Improving Prison Menus

Scotland’s prison population are now enjoying a healthier diet, thanks to the work of an NHS Forth Valley senior dietitian Shona Robertson.

Shona, together with Scottish Prison Service catering managers, has helped establish a national recipe data base for the country’s 13 publicly-managed jails. And feedback so far has revealed that prisoners’ dietary tastes are changing, with more opting for nutritional food such as pasta and rice-based dishes, with women in particular going for lighter meals such as salads.

Shona’s work with the Government-funded initiative has now been recognised with the presentation of a World Health Organisation award at Cornton Vale prison near Stirling.
“It has been a tremendous privilege to receive international recognition for my work. This has certainly been a challenging project as food assumes such enormous importance with the prisoners. “

NHS Forth Valley head of dietetics, Morag Mackellar added:” NHS Forth Valley dietitians have a long history of working with the Scottish Prison Service both locally and nationally to help improve nutrition.  I am delighted that Shona’s work has been recognised as an example of best practice by taking a prison-wide approach.”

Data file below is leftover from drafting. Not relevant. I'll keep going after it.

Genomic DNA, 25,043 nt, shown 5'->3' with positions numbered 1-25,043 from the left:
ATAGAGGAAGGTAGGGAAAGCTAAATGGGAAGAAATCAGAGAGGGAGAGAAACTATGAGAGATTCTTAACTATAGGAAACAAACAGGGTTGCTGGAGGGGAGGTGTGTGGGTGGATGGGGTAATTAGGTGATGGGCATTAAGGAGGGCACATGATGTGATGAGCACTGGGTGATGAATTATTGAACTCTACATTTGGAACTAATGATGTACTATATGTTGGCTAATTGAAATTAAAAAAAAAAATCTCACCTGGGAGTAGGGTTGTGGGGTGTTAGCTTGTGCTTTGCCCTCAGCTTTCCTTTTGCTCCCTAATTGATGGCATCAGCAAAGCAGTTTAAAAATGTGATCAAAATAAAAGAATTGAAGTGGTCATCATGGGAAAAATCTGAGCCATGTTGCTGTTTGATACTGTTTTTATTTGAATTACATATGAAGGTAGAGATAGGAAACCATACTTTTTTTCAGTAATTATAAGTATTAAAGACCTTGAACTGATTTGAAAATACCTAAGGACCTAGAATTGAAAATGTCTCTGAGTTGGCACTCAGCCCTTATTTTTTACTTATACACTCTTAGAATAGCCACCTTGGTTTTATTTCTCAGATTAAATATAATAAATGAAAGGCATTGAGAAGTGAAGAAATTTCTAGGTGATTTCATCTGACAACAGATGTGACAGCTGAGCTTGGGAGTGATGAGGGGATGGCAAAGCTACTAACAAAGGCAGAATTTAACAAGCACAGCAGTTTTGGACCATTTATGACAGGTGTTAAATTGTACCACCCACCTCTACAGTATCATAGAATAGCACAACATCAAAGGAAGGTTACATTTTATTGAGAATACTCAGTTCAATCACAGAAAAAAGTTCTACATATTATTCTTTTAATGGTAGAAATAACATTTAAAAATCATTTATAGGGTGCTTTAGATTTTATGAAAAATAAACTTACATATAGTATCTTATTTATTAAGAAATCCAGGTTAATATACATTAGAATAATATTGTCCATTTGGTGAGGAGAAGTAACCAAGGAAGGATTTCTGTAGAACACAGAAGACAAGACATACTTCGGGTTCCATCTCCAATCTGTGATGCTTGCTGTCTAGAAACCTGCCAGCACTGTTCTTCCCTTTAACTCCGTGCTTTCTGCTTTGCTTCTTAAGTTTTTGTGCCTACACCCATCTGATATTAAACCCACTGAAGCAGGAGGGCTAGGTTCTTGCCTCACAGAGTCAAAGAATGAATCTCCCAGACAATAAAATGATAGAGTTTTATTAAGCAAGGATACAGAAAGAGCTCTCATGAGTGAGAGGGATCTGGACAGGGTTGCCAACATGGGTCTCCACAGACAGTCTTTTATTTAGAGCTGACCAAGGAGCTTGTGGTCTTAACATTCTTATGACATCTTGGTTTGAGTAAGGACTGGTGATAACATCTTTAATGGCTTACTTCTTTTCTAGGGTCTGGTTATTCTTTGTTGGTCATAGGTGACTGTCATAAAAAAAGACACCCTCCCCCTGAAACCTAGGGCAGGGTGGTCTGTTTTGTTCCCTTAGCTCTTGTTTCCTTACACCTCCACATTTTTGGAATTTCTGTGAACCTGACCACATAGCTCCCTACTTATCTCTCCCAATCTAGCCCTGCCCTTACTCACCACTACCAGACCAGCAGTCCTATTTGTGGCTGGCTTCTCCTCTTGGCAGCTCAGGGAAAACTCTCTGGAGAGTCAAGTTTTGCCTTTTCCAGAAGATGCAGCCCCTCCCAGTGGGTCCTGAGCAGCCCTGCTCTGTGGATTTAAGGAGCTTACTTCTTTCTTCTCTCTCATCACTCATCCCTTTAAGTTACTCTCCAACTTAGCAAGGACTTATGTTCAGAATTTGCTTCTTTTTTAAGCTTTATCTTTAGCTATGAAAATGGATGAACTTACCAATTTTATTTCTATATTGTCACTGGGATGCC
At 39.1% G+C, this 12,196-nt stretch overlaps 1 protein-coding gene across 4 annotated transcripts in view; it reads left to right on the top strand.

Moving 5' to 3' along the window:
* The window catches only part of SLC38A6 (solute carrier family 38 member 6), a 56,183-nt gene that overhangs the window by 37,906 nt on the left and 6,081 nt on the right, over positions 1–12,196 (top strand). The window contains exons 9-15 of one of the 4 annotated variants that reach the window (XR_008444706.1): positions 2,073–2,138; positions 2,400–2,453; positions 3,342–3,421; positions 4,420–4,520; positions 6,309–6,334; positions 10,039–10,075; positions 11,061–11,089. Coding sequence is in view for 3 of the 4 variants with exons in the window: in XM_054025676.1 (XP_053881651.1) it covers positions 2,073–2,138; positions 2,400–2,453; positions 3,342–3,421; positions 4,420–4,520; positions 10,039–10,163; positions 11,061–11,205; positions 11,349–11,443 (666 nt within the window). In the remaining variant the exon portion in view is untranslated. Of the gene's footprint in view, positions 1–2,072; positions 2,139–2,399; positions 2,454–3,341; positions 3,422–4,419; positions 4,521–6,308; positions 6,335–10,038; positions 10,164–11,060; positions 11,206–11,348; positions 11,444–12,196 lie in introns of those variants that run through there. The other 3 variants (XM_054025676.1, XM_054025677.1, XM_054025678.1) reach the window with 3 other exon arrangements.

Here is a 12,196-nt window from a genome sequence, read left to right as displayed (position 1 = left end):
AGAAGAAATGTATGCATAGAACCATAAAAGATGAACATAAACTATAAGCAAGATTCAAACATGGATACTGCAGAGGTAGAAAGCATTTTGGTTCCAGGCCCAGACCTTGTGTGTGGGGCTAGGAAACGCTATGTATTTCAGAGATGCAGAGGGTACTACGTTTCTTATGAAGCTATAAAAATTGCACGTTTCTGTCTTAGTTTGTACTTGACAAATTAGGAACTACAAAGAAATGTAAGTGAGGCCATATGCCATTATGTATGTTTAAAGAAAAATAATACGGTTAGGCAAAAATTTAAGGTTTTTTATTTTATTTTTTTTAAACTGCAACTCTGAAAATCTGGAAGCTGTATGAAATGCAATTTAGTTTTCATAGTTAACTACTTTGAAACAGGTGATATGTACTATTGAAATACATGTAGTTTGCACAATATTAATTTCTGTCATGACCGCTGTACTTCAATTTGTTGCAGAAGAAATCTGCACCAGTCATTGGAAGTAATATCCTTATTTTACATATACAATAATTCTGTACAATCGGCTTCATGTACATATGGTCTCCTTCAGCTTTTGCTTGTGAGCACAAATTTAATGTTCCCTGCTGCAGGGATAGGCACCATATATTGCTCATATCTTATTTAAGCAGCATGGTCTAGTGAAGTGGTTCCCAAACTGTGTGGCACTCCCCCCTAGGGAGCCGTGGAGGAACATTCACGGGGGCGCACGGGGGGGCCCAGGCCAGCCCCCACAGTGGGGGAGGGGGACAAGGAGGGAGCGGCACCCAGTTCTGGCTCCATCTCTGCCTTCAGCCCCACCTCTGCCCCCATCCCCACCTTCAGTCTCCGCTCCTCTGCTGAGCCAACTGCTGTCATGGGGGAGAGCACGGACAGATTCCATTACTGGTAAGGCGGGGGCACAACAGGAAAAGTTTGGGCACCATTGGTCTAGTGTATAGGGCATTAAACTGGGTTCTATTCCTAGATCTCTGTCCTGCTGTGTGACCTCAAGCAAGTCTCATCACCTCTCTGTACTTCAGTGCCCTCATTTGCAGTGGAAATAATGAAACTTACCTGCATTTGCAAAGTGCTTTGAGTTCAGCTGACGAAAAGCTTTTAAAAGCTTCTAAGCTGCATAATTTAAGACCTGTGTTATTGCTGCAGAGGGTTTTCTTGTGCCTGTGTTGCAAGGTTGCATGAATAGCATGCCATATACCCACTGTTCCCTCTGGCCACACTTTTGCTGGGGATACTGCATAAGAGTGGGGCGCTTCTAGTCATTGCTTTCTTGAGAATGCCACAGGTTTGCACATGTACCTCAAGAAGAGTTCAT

Each recipe has been analysed for nutritional value and colour coded in accordance with the Food Standards Agency labelling guidance. Prisons gradually began incorporating the recipes into their menus from May 2010.

Lesley McDowall, Clinical Advisor Scottish Prison Service explained: “Prisoners have a variety of health needs. The majority smoke, some have drug problems and a significant number have mental health issues. Many lead chaotic lifestyles and do not regard healthy eating as important. The Scottish Prison Service believes that an improvement in nutritional intake will contribute to better health and wellbeing, address health inequalities and help cut the rate of re-offending.”

Shona’s previous work in Scottish prisons has included helping prisoners at Polmont Young Offenders Institution to learn cooking skills to help them cope more easily when they return to the community.